In regards to Scully, I think he has an amazing ability to do a broadcast by himself, as he’s always informative and smooth in delivery. My problem with him is one of personal likes, as I don’t care for his voice and I like to hear a conversation in the booth. It’s just like how I have immense respect for the broadcasting abilities of Jim Rome and Rush Limbaugh, but don’t like listening to them, as I need more conversation on a daily basis. (Despite me thinking that Limbaugh is wrong-headed in most of what he offers, he’s talented behind the mic. Actually, the guy who just might be the most entertaining solo host is Michael Savage, who is a certifiable wacko.)

    Ultimately, I like hearing a Joe Buck or Josh Lewin, who mixes commentary and comedy in their play by play. The same goes for the analyst position. While I would rather hear a Sutcliffe, Stone, or Ed Farmer as an analyst, Lupica would be an improvement over most of the golden voiced former jocks who litter the airwaves.

    I’m glad suffering bruin has decided to rejoin the discussion, as we need all the stimulating commenters we can get. Thanks.

  23. 27.  Is there anything more enjoyable or predictable than the comment flow after a semi-controversial post? Some people agree and some people rip in, then one of those people that rip in feel bad, apologize, and then the remainder of the comments are a butt kissing love fest. Good times!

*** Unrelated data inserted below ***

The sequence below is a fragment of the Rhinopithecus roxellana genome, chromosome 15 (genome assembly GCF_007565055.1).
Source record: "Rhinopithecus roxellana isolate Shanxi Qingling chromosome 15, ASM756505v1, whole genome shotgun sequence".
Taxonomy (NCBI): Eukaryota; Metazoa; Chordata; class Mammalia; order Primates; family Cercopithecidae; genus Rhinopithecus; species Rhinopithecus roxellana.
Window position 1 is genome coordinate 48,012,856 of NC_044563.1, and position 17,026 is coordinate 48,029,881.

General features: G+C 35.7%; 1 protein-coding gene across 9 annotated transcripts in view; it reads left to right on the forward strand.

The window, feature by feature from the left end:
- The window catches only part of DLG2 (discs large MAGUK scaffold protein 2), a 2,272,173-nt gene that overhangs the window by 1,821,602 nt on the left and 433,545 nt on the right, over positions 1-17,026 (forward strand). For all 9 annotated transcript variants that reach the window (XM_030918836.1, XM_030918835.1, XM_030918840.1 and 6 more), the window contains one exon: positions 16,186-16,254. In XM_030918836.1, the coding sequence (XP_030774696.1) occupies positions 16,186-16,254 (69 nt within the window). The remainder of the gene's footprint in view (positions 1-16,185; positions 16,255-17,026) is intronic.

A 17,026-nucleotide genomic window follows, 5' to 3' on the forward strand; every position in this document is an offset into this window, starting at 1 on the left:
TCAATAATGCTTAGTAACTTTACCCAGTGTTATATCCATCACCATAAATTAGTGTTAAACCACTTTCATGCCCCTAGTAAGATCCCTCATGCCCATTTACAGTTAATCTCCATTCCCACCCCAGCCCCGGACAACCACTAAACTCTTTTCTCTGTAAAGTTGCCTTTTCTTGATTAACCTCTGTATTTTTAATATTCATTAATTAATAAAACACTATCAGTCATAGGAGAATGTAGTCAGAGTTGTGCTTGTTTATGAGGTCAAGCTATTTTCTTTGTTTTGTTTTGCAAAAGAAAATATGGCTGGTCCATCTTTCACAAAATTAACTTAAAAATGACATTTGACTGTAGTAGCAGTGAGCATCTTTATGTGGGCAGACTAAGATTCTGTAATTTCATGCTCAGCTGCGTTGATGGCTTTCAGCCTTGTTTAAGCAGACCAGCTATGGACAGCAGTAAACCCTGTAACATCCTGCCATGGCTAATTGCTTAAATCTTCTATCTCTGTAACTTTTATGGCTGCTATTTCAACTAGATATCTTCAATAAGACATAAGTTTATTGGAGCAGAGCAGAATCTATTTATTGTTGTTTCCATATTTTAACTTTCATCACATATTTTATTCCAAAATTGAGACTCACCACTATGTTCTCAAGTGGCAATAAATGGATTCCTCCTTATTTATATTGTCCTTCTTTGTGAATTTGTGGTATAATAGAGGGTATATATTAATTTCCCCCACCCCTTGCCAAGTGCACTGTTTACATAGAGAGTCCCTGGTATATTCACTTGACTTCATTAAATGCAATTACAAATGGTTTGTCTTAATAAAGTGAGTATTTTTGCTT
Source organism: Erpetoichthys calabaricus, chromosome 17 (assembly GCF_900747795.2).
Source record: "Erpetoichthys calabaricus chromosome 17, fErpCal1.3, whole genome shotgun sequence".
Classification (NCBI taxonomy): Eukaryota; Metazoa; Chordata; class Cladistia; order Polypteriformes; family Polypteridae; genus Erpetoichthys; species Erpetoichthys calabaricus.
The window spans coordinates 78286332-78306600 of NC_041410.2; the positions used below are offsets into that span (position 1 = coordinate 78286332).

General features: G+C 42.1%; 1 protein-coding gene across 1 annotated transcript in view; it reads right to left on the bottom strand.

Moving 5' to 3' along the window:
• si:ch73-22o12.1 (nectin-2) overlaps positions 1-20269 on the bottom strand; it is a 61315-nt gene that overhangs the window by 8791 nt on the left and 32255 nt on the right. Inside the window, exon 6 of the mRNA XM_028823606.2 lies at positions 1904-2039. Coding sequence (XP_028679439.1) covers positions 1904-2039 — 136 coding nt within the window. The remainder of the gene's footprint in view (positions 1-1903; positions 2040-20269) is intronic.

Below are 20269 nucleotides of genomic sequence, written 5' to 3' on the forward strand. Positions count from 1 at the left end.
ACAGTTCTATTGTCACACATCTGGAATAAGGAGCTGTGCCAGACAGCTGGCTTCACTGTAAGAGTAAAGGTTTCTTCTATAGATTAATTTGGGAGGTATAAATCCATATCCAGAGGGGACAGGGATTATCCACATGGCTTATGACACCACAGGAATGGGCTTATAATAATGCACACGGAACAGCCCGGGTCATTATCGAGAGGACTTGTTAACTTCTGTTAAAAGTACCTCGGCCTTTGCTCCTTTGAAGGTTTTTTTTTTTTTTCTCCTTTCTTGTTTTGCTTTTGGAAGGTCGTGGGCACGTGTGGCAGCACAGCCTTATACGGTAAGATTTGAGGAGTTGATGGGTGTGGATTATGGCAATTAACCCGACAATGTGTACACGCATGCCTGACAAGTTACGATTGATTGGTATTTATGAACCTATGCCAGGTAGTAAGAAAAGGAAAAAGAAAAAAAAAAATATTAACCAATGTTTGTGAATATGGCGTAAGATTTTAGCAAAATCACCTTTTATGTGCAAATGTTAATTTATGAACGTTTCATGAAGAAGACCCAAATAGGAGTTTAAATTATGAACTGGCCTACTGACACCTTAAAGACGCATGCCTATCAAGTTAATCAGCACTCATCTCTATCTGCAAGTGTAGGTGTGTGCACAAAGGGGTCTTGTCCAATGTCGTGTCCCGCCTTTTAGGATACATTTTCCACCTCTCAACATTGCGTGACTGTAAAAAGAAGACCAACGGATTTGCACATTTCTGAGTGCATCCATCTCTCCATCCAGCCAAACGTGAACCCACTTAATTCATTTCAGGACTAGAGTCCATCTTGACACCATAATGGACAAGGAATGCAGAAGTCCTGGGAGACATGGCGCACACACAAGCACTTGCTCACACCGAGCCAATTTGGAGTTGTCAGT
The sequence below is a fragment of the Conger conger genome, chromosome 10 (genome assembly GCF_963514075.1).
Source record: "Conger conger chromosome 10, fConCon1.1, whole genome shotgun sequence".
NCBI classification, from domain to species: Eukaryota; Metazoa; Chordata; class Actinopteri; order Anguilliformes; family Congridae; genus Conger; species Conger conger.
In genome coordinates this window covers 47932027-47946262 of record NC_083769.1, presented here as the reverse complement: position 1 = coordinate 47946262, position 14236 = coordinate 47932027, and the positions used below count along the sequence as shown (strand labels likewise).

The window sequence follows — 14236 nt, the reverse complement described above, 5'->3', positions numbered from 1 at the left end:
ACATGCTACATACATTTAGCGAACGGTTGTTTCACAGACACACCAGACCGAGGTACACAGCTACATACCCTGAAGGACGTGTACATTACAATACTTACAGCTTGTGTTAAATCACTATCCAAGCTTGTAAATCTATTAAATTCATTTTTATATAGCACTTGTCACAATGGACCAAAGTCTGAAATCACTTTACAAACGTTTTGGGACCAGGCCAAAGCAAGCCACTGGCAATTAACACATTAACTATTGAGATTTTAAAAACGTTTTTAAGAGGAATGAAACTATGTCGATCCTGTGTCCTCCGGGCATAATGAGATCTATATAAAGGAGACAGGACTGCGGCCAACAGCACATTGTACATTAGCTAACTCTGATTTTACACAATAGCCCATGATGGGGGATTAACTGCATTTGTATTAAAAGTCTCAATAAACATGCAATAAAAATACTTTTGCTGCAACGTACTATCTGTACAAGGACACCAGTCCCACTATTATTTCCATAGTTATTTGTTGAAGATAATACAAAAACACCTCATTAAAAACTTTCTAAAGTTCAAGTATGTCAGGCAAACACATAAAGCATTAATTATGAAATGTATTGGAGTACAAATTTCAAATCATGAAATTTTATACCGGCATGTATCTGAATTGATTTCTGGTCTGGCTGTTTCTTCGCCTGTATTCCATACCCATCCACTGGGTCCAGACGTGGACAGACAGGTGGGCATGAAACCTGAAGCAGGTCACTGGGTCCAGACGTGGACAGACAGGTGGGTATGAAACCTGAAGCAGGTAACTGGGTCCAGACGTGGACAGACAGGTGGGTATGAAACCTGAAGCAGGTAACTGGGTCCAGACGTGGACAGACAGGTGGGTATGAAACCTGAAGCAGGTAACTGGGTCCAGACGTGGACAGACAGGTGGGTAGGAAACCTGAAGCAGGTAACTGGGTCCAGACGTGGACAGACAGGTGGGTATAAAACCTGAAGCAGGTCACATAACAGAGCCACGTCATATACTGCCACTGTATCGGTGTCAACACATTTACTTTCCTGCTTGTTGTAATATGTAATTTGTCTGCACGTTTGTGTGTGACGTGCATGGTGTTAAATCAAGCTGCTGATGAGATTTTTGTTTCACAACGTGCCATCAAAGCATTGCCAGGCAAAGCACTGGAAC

Here are my takes:
    1. If I’m listening to a baseball game it is because it either is not on the baseball package or I am unable to get back to my couch in front of the baseball package. Therefore, I want to hear about the game as if I were watching. I don’t want the announcers to try and be bigger than the game, but I do hope they’re listentoable.
    2. I’m an Angels fan (FargoAngelsofAnaheim guy) and actually enjoy their radio broadcasts. They explain the game to me pretty well and that’s enough for me. I live in eastern North Dakota so I end up listening to some Twins games basically because of location, and that team is OK although Gladden can be painful.
    3. I like Scully because he’s one of a kind. If a new commentator tried his style I’d hate it.
    4. Joe Buck is extremely talented, I just wish he didn’t know it. I’m not a big Randy Moss guy, but Buck’s parental tirade after the mooning incident almost literally made me throw up.